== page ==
Botany Blog

Updates from the Selby Gardens Botany Department

  • 02/28/2013 - 10:18am

    Lychee (Soapberry Family)

    Origin: China

                    There are so many advantages to living in Florida, one of them is fresh tropical fruit. Just as many northerners have a summer tomato garden in the backyard, many people wouldn’t consider their home Floridian without their dooryard citrus or mango tree. For people who want an exotic tropical fruit that is easy to eat but don’t have a ton of room for a large tree, lychees may be the answer. One of the most delicious tropical fruits, lychee trees can be kept quite small (although they will get huge if allowed to grow unchecked) and can tolerate a light frost once mature. They are a bit more cold tolerant than a mango, but still cannot stand a hard freeze. Even if you can’t grow your own lychees at home, early summer is usually a great time to scour the local farmer’s markets for fruits, or your own neighborhood from trees laden with fruits. (Be sure to knock on the door and ask before taking anyone’s fruit. In old England, this crime was known as “scrumping,” and no one likes a scrumper. Especially not tropical fruit nuts.)

                    Lychees were one of the first fruits to start the tropical fruit craze in Florida in the forties. Nowadays, every major community in the central and southern portions of the state has a tropical fruit society of some kind, back then it was more of a magazine-driven industry. Lychees were easy to spread and grow because unlike many fruits, which require a living cultivar (clone) of a proven tree in order to produce satisfactory fruit, lychees can be grown from seed with good results. So although cultivars exist (most of them produce “chicken tongue” seeds, small, half-aborted seeds which leave more room for the delicious pulp), many older lychee trees, even production trees, were grown from seed. They are all delicious.

                    There are some huge lychee trees around Sarasota, many planted from seed back in the forties and fifties, some taking up whole lots. They produce heavily every two years, with a light year in between. Last year was not a great year for lychees, but this year is looking up, up, up. We have a small lychee tree, covered in flowers and baby fruits, in our Tropical Fruit Garden. Come check it out, and keep an eye out around town for the beautiful-formed, deep green trees full of delicious red fruits.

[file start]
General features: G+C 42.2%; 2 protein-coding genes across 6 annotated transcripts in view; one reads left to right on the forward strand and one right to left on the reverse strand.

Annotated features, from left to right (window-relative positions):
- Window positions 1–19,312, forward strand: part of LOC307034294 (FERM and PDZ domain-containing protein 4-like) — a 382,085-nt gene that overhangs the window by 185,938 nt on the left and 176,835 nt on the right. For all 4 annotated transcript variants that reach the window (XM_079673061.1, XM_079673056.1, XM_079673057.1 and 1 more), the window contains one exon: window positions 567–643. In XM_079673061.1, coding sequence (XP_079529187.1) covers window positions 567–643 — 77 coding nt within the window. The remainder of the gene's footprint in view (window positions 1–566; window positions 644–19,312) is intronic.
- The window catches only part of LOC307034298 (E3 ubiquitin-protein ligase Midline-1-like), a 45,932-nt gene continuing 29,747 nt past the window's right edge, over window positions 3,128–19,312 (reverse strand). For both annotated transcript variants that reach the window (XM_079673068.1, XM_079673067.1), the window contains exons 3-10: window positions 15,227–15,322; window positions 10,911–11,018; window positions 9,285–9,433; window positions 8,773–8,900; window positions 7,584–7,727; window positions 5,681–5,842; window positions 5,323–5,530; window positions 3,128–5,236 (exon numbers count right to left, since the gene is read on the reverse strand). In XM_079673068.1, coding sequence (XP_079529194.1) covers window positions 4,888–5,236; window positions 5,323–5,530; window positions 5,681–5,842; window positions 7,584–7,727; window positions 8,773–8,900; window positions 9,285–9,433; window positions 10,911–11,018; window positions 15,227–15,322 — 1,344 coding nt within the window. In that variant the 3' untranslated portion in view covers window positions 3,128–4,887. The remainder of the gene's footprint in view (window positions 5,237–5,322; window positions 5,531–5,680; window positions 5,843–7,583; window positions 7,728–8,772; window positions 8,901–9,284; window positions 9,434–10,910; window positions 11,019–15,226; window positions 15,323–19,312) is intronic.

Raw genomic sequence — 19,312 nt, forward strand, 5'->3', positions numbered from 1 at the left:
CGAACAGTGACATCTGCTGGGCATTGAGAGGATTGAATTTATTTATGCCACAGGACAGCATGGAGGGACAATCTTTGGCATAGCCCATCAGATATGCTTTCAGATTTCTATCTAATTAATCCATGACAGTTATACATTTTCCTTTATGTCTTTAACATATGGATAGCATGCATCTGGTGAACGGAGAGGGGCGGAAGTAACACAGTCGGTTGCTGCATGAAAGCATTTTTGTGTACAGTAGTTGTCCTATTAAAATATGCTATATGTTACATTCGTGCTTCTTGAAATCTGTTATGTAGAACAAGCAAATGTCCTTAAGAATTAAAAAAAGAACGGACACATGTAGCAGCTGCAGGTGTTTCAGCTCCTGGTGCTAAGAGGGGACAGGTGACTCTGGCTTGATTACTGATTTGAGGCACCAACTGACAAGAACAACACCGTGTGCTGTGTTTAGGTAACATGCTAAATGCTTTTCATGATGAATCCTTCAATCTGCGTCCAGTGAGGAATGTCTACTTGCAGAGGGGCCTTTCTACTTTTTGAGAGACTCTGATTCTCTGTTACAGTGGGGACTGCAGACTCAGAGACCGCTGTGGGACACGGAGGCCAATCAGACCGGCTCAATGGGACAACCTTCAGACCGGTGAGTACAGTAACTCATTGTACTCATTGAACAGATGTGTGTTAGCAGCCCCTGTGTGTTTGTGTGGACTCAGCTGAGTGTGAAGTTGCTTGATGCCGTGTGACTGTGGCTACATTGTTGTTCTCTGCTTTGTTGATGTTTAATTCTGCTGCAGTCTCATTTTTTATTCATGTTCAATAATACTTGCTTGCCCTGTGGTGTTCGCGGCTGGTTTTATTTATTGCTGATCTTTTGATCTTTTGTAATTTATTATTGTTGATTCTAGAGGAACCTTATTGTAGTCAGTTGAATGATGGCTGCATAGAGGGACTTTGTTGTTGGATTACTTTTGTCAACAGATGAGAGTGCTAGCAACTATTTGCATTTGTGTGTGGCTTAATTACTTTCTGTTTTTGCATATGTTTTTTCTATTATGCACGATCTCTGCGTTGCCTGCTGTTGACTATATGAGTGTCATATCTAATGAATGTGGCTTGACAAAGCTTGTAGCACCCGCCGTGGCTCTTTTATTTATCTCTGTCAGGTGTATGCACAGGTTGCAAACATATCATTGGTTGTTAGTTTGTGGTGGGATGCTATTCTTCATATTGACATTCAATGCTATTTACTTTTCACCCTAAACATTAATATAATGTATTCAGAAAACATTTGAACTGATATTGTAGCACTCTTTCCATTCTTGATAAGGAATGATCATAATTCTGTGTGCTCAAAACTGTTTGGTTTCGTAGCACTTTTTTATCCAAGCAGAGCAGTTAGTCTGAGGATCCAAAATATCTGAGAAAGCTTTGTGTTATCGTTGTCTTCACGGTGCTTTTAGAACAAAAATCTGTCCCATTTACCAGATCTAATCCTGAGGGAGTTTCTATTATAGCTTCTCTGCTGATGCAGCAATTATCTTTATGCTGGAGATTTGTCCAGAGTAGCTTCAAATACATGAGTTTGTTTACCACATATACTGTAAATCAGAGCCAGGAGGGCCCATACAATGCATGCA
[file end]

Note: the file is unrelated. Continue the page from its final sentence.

Text by David Troxell

  • 02/14/2013 - 7:36am

    Osa pulchra (Rubiaceae)

    Osa (Coffee Family)

    Origin: Costa Rica, Panama

    Perhaps one of the rarest plants not only in cultivation but also in the wild, the Osa pulchra isknown from only two populations in Costa Rica, with a total of less than thirty individuals, and a recentlydiscovered population in Panama. Due to the Costa Rican plants’ proximity to human habitation,botanists have been hesitant to declare them naturally-occurring, thinking they may have been bred byhumans long ago, much like the brugmansias, which are commonly cultivated plants but of which nowild-growing populations exist. The recent Panamanian find, however, solidifies the monotypic genus asthe real deal.

    Many plants in the Rubiaceae family have small, star-shaped flowers, held by short pedicelsclose to the plant. The Osa, however, has large trumpet-shaped flowers, similar to many plants in theSolanaceae (e.g., Brugmansia, Solandra), which are pendent, borne on long pedicels, and have fusedpetals. Giant, white, and fragrant at night, this bloom is the showstopper to end all showstoppers.

    Growing an Osa is a major commitment. Since most of the known plants in cultivation are grownfrom a single seed pod brought to the U.S. through the Missouri Botanical Garden in 1996, there areissues with genetics and seed viability. This situation may be markedly improved by the introduction ofgenetic material from the newly-found Panamanian population. We shall see.

    In the meantime, if you want to see an Osa pulchra in glorious flower, get thee to our Tropical Conservatory in the next few weeks, and don’t forget to bring your camera. There are only a few botanical gardens in the world that have one, and we are proud to be one of them.